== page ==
• Inflation & Interest Rates Current Inflation (%) Interest Rate Forecasts (%) Rate Announcement
    Current Nov Dec '16 Next Date
    United States 0.8 0.50 0.50 0.75 14-Dec
    United Kingdom 0.6 0.25 0.25 0.25 03-Nov
    Eurozone 0.2 0.00 0.00 0.00 08-Dec
    Japan -0.5 -0.10 -0.10 -0.10 20-Dec
  • Faster UK inflation: a sprint not a marathon

    UK inflation jumped to 1.0% in September from 0.6% the previous month, and we see it accelerating past the Bank of England’s (BoE’s) 2.0% target over the first half of 2017, fuelled by rising import and energy prices. But we see these temporary drivers fading against the backdrop of modest global economic growth, inflation eventually coming back down to target and the BoE keeping interest rates at their record lows. Essentially, they will look through these temporary factors, as in 2012.

    We see UK inflation peaking at about 3-4% in the next 12 to 18 months. But given the temporary nature of the current inflationary pressures, we believe UK interest rates will be on hold for the foreseeable future.

    Sustained price rises tend to be associated with accelerating growth, and are usually driven by rising employment, wages and consumer demand. While UK unemployment is at its lowest in a decade and retail sales have also remained strong, the overall economy is slowing, wage inflation is very modest and Brexit uncertainties could limit business investment and job growth in the coming months.

    More generally, despite recent strong data, a survey by Deloitte in September showed 90% of large companies have scaled back plans for investment and hiring in the coming year. Retail sales growth was partly fuelled by tourists taking advantage of the falling pound to pick up luxury goods cheaply, but we see sterling eventually moving back toward its longer-term average over the next 12-18 months which will dampen this effect.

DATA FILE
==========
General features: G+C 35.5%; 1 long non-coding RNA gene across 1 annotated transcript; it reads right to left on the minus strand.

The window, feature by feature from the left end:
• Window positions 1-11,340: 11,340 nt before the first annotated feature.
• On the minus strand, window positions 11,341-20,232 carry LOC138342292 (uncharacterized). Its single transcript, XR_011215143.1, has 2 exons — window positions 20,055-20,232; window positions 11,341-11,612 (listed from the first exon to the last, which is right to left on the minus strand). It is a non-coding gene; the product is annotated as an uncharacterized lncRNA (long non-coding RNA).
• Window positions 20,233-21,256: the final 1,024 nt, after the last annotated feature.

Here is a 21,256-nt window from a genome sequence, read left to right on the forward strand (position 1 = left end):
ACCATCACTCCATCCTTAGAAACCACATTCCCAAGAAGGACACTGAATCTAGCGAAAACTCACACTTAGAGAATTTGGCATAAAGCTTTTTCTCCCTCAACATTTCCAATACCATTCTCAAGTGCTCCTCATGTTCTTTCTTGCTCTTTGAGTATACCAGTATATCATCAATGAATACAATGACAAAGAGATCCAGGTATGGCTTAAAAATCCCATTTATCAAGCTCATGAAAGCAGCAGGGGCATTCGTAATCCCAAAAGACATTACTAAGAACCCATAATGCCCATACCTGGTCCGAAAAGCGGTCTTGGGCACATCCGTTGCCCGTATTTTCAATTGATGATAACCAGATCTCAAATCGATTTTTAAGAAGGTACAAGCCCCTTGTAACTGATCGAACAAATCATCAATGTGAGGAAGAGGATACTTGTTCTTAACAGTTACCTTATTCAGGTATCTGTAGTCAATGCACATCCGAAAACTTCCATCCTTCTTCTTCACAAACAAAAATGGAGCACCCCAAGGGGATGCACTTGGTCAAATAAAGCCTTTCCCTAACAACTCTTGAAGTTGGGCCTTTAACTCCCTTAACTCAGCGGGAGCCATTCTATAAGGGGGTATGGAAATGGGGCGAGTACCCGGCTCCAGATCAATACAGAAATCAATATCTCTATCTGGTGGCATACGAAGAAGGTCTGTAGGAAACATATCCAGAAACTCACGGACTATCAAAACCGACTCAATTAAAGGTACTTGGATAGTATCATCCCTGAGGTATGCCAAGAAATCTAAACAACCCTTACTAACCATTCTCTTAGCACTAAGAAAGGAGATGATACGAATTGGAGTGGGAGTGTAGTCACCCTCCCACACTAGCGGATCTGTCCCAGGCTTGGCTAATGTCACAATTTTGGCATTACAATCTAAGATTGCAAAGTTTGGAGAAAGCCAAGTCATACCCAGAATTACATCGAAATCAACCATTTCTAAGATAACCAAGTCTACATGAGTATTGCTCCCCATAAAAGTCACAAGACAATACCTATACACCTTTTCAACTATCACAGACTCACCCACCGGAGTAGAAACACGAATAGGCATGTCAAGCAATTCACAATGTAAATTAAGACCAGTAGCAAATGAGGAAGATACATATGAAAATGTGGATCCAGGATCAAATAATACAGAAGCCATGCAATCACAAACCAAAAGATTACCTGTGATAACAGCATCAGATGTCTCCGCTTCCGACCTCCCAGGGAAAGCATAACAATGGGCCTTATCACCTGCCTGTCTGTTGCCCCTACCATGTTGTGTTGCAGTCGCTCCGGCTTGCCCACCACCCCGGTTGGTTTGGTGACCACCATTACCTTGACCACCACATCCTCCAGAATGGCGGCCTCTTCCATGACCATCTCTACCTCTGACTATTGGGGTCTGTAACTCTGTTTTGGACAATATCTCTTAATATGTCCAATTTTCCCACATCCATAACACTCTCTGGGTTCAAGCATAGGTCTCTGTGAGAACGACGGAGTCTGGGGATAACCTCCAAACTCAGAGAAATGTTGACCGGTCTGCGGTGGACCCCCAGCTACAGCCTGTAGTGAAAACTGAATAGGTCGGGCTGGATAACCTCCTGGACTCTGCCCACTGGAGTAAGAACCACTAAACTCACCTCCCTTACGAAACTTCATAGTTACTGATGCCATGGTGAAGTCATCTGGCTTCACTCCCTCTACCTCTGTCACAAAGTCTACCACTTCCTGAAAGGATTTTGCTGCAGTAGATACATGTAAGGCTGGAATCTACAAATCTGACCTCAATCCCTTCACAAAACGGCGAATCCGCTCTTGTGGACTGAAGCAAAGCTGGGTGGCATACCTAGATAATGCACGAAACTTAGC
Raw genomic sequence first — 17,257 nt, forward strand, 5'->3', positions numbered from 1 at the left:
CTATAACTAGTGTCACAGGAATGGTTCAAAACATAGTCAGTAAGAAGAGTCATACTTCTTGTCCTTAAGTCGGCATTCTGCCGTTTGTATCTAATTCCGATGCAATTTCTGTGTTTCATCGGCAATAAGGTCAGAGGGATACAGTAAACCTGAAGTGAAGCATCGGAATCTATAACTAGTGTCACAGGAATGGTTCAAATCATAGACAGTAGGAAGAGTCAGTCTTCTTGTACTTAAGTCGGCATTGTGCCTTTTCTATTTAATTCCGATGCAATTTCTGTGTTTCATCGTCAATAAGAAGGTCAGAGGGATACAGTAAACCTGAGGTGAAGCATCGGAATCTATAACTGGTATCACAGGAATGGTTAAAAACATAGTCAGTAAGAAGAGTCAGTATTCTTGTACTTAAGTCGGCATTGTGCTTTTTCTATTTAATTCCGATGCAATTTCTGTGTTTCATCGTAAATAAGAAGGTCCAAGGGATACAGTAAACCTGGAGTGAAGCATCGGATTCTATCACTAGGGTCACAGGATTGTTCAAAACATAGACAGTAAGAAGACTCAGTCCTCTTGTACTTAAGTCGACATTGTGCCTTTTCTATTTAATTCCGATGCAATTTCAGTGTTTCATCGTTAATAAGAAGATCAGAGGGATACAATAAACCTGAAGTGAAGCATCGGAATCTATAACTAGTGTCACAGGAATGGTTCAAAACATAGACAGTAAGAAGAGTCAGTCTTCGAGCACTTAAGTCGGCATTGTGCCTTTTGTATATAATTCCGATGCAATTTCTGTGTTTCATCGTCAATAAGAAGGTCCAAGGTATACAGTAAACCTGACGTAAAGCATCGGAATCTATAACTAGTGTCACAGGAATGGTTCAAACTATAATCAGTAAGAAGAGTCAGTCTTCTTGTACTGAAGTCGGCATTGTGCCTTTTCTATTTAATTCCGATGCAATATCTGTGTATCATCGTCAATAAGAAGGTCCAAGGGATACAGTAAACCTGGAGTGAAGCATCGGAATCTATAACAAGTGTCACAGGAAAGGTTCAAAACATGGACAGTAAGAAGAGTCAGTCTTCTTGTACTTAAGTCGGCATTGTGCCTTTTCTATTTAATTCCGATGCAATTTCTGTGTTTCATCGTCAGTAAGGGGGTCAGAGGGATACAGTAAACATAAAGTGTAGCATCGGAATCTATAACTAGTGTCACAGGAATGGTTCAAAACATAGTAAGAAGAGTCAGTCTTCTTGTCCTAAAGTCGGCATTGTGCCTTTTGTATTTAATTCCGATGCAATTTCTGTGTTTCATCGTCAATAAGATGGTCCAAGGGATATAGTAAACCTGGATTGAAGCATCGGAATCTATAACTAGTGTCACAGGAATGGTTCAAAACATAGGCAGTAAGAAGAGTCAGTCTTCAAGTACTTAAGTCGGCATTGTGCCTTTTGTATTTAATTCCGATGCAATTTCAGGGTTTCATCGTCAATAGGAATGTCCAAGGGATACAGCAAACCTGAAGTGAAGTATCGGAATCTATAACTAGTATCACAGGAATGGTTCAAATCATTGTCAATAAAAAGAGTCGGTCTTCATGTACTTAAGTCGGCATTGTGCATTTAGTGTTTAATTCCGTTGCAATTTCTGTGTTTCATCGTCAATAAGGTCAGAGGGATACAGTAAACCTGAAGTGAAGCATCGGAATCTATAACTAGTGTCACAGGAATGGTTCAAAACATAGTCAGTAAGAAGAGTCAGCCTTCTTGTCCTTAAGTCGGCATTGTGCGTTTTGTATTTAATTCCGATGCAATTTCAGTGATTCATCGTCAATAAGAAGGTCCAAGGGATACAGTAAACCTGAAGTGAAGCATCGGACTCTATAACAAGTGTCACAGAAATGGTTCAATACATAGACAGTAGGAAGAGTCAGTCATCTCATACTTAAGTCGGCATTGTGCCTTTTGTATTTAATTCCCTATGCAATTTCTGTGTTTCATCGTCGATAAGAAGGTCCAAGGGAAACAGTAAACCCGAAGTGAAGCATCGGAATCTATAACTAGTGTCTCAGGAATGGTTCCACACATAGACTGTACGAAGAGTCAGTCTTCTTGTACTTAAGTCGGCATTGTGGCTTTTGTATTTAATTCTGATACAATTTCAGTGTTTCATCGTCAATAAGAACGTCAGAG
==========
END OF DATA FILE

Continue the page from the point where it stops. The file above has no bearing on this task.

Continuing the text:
Modest wage growth means UK inflation lacks staying power

    Finding alternatives

    In many ways, the current investment environment is unlike any seen before. With interest rates and inflation at historic and sustained lows, and central bank asset purchases helping to drive prices ever higher, investors are having to look beyond the traditional mix of equities and bonds for decent and sustainable returns.

    In the continuing search for good long-term risk-adjusted returns, we have been adding what are known as ‘alternative’ investment strategies to client portfolios. Alternative strategies may not always be the most lucrative ways of investing, but they provide some useful benefits.

    Firstly, the strategies we are primarily targeting usually have a low correlation with equities. This means that when equity prices are falling, alternative strategies can deliver positive returns. In addition, many alternatives can offer better income than those currently on offer from bonds.

    For example, the annual yield on a 10-year inflation-linked gilt bond is currently -2%; you are legally guaranteed to lose 2% a year in real terms if you hold these bonds to maturity, eventually losing 22% in total. By comparison, one of the alternative strategies we hold, the Euro Stoxx Dividend Futures Tracker Note, currently pays an annual income of 1.6%, with potential for capital (price) gains as well.


    Some alternative strategies we currently invest in:

    • Trend-following – these strategies aim to exploit price trends in particular markets, benefiting from sustained moves in either direction. Trend-following strategies can therefore deliver positive returns when other assets are falling.